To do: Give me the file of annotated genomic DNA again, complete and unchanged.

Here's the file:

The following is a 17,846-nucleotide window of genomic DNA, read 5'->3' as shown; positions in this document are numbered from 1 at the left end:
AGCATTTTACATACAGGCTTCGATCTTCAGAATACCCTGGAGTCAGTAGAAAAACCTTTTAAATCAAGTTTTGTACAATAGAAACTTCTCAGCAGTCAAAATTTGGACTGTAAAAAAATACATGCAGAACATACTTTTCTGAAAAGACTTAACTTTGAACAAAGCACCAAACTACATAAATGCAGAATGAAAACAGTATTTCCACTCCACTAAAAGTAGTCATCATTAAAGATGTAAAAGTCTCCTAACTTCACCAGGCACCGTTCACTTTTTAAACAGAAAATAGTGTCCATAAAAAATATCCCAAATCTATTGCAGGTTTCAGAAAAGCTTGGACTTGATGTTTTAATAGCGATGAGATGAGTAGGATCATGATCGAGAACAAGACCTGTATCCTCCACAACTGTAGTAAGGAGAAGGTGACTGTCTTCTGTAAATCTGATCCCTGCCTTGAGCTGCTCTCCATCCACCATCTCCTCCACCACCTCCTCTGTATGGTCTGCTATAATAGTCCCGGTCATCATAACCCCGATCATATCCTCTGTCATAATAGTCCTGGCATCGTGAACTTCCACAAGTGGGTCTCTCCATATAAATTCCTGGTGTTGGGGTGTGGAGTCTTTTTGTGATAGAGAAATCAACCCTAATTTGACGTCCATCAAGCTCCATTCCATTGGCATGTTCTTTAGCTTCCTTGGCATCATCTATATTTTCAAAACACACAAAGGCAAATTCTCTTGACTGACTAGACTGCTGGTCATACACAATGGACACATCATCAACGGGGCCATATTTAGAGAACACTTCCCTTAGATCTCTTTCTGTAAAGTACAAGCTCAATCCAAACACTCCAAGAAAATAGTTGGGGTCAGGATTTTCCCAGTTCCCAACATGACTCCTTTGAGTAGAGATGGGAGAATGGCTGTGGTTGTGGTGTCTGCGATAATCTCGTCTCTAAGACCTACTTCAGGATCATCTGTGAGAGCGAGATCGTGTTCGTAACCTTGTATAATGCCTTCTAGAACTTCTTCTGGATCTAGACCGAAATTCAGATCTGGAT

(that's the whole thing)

The following is a 17,846-nucleotide window of genomic DNA, read 5'->3' as shown; positions in this document are numbered from 1 at the left end:
AGCATTTTACATACAGGCTTCGATCTTCAGAATACCCTGGAGTCAGTAGAAAAACCTTTTAAATCAAGTTTTGTACAATAGAAACTTCTCAGCAGTCAAAATTTGGACTGTAAAAAAATACATGCAGAACATACTTTTCTGAAAAGACTTAACTTTGAACAAAGCACCAAACTACATAAATGCAGAATGAAAACAGTATTTCCACTCCACTAAAAGTAGTCATCATTAAAGATGTAAAAGTCTCCTAACTTCACCAGGCACCGTTCACTTTTTAAACAGAAAATAGTGTCCATAAAAAATATCCCAAATCTATTGCAGGTTTCAGAAAAGCTTGGACTTGATGTTTTAATAGCGATGAGATGAGTAGGATCATGATCGAGAACAAGACCTGTATCCTCCACAACTGTAGTAAGGAGAAGGTGACTGTCTTCTGTAAATCTGATCCCTGCCTTGAGCTGCTCTCCATCCACCATCTCCTCCACCACCTCCTCTGTATGGTCTGCTATAATAGTCCCGGTCATCATAACCCCGATCATATCCTCTGTCATAATAGTCCTGGCATCGTGAACTTCCACAAGTGGGTCTCTCCATATAAATTCCTGGTGTTGGGGTGTGGAGTCTTTTTGTGATAGAGAAATCAACCCTAATTTGACGTCCATCAAGCTCCATTCCATTGGCATGTTCTTTAGCTTCCTTGGCATCATCTATATTTTCAAAACACACAAAGGCAAATTCTCTTGACTGACTAGACTGCTGGTCATACACAATGGACACATCATCAACGGGGCCATATTTAGAGAACACTTCCCTTAGATCTCTTTCTGTAAAGTACAAGCTCAATCCAAACACTCCAAGAAAATAGTTGGGGTCAGGATTTTCCCAGTTCCCAACATGACTCCTTTGAGTAGAGATGGGAGAATGGCTGTGGTTGTGGTGTCTGCGATAATCTCGTCTCTAAGACCTACTTCAGGATCATCTGTGAGAGCGAGATCGTGTTCGTAACCTTGTATAATGCCTTCTAGAACTTCTTCTGGATCTAGACCGAAATTCAGATCTGGAT